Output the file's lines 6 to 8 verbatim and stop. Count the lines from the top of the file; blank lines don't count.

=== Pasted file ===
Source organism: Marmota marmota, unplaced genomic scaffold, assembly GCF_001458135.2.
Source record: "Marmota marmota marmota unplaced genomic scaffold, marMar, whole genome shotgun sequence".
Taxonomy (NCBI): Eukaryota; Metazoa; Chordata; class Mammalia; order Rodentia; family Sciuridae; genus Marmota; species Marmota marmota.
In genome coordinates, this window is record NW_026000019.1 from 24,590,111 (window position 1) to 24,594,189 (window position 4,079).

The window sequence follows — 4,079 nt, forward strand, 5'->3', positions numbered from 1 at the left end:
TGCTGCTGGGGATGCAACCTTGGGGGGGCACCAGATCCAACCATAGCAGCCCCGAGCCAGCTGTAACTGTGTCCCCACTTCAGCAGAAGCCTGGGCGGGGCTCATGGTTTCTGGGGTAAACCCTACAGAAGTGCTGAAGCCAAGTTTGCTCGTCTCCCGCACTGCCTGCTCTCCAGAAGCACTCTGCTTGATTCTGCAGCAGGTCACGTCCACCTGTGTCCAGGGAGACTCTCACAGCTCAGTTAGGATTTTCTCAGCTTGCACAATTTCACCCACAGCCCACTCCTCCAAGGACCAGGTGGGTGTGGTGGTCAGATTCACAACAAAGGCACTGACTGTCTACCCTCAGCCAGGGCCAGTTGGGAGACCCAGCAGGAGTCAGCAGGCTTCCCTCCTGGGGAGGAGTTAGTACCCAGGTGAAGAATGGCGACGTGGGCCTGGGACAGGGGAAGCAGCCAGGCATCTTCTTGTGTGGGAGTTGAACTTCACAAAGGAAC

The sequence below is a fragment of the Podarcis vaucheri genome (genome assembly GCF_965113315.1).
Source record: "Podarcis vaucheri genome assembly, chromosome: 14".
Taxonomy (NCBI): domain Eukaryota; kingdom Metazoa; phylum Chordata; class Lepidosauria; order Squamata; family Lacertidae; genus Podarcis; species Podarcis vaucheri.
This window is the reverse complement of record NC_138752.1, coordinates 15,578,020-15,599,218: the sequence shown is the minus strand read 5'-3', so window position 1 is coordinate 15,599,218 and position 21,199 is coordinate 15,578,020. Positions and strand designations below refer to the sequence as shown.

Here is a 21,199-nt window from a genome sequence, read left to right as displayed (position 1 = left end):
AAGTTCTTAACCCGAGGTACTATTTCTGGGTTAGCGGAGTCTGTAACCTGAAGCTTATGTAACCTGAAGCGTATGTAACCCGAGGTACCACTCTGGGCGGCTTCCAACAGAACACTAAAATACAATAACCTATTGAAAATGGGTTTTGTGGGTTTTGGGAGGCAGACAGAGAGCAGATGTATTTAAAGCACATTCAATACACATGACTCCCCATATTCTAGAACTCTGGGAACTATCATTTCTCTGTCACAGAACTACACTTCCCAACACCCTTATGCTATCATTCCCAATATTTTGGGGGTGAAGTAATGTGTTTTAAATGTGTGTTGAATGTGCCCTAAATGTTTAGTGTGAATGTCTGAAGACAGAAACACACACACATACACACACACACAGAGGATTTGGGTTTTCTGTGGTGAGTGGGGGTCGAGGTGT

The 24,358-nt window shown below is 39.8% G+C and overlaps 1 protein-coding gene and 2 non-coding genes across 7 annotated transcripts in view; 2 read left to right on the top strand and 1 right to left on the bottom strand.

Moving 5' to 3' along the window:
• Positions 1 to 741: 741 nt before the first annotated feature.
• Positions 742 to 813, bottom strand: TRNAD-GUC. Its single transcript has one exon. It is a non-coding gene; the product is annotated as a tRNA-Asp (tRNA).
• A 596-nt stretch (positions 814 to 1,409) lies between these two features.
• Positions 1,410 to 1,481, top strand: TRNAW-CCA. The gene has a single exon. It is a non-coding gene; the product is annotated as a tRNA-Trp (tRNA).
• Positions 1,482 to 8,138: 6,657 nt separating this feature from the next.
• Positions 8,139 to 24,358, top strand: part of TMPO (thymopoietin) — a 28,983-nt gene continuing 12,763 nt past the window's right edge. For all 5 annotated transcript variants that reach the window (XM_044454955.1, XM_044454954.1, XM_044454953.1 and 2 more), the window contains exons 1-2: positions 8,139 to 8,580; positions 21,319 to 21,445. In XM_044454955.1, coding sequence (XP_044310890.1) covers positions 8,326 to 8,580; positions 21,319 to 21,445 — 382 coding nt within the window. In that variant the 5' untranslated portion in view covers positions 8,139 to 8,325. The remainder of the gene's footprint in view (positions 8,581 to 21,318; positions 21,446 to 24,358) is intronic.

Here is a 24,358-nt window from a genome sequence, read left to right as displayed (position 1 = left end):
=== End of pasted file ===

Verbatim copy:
TGCTGCTGGGGATGCAACCTTGGGGGGGCACCAGATCCAACCATAGCAGCCCCGAGCCAGCTGTAACTGTGTCCCCACTTCAGCAGAAGCCTGGGCGGGGCTCATGGTTTCTGGGGTAAACCCTACAGAAGTGCTGAAGCCAAGTTTGCTCGTCTCCCGCACTGCCTGCTCTCCAGAAGCACTCTGCTTGATTCTGCAGCAGGTCACGTCCACCTGTGTCCAGGGAGACTCTCACAGCTCAGTTAGGATTTTCTCAGCTTGCACAATTTCACCCACAGCCCACTCCTCCAAGGACCAGGTGGGTGTGGTGGTCAGATTCACAACAAAGGCACTGACTGTCTACCCTCAGCCAGGGCCAGTTGGGAGACCCAGCAGGAGTCAGCAGGCTTCCCTCCTGGGGAGGAGTTAGTACCCAGGTGAAGAATGGCGACGTGGGCCTGGGACAGGGGAAGCAGCCAGGCATCTTCTTGTGTGGGAGTTGAACTTCACAAAGGAAC

The sequence below is a fragment of the Podarcis vaucheri genome (genome assembly GCF_965113315.1).
Source record: "Podarcis vaucheri genome assembly, chromosome: 14".